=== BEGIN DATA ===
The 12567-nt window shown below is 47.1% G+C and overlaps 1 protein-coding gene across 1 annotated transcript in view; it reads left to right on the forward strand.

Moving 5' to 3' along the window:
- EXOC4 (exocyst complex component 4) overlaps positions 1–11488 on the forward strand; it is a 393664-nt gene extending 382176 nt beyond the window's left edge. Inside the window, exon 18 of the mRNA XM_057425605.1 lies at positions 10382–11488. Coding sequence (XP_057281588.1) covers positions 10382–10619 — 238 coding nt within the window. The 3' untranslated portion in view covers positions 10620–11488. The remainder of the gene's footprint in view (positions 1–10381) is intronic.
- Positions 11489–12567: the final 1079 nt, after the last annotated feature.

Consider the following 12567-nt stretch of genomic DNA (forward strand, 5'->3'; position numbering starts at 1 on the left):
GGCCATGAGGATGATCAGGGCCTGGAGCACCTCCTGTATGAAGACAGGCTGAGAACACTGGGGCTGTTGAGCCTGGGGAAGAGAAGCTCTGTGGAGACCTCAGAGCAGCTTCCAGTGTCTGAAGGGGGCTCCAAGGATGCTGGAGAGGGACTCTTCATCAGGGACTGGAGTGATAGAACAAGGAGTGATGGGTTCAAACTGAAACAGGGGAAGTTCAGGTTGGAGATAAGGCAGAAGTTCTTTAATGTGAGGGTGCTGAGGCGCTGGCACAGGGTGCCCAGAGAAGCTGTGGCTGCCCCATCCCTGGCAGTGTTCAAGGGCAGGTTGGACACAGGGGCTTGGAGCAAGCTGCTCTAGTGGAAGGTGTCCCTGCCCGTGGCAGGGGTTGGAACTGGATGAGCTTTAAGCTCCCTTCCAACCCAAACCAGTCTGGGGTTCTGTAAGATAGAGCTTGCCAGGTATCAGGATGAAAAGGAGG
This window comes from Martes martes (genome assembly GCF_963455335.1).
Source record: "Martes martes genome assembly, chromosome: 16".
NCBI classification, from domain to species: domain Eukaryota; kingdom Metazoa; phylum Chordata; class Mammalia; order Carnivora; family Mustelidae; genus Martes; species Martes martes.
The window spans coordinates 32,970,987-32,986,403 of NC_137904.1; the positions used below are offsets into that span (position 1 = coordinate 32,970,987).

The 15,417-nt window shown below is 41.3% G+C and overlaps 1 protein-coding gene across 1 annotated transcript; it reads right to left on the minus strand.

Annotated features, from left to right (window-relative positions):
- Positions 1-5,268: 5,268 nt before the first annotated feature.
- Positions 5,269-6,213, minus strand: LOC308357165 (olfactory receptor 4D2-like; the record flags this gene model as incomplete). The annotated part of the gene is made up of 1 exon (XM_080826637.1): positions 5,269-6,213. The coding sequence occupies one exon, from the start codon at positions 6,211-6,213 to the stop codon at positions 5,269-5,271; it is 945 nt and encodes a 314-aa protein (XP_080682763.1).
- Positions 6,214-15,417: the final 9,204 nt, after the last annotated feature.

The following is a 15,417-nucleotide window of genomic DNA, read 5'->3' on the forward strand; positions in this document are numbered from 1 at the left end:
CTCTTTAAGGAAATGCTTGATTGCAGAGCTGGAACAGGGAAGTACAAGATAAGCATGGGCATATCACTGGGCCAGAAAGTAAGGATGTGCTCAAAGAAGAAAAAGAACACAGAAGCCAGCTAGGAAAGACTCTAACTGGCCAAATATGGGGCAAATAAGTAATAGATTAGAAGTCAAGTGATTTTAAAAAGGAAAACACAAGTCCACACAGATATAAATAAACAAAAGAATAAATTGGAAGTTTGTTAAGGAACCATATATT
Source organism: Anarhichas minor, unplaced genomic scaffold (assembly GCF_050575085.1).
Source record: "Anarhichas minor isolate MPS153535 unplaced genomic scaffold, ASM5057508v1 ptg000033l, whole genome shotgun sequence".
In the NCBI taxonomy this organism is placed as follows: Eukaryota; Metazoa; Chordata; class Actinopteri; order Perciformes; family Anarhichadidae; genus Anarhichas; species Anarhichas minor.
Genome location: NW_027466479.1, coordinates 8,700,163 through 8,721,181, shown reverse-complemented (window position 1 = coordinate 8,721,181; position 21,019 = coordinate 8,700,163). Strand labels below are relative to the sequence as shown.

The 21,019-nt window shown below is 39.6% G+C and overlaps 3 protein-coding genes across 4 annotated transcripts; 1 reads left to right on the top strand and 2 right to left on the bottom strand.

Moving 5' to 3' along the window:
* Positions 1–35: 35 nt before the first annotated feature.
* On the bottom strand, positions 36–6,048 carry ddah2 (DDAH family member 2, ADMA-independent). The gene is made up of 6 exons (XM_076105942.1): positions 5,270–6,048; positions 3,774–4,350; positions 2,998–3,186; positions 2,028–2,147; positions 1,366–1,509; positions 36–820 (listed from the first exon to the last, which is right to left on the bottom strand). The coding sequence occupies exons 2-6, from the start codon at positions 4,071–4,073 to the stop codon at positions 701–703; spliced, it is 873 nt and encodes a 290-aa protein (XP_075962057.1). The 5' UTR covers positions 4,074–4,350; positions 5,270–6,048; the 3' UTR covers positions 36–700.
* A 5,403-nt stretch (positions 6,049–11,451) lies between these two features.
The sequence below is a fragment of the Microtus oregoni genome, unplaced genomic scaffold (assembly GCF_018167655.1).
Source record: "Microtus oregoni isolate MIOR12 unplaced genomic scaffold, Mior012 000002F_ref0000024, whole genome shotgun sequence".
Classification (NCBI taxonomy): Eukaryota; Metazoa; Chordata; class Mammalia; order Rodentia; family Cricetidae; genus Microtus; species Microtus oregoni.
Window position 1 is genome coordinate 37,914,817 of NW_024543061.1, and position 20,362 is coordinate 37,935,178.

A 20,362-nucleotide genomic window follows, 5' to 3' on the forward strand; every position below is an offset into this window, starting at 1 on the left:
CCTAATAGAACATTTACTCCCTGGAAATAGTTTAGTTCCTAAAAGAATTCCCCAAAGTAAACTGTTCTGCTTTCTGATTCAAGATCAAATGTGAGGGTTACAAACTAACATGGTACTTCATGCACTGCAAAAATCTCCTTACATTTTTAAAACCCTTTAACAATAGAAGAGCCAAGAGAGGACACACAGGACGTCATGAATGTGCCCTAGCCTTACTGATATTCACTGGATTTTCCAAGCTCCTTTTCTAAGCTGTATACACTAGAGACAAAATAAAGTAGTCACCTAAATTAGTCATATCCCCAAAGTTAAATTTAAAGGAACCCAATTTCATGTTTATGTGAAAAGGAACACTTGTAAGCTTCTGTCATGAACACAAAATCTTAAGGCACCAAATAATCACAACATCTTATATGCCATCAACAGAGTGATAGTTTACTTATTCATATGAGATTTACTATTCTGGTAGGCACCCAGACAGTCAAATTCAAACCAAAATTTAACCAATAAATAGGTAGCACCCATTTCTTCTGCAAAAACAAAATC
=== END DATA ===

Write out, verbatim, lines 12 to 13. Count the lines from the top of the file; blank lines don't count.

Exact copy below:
Annotated features, from left to right (window-relative positions):
- Positions 1-5,268: 5,268 nt before the first annotated feature.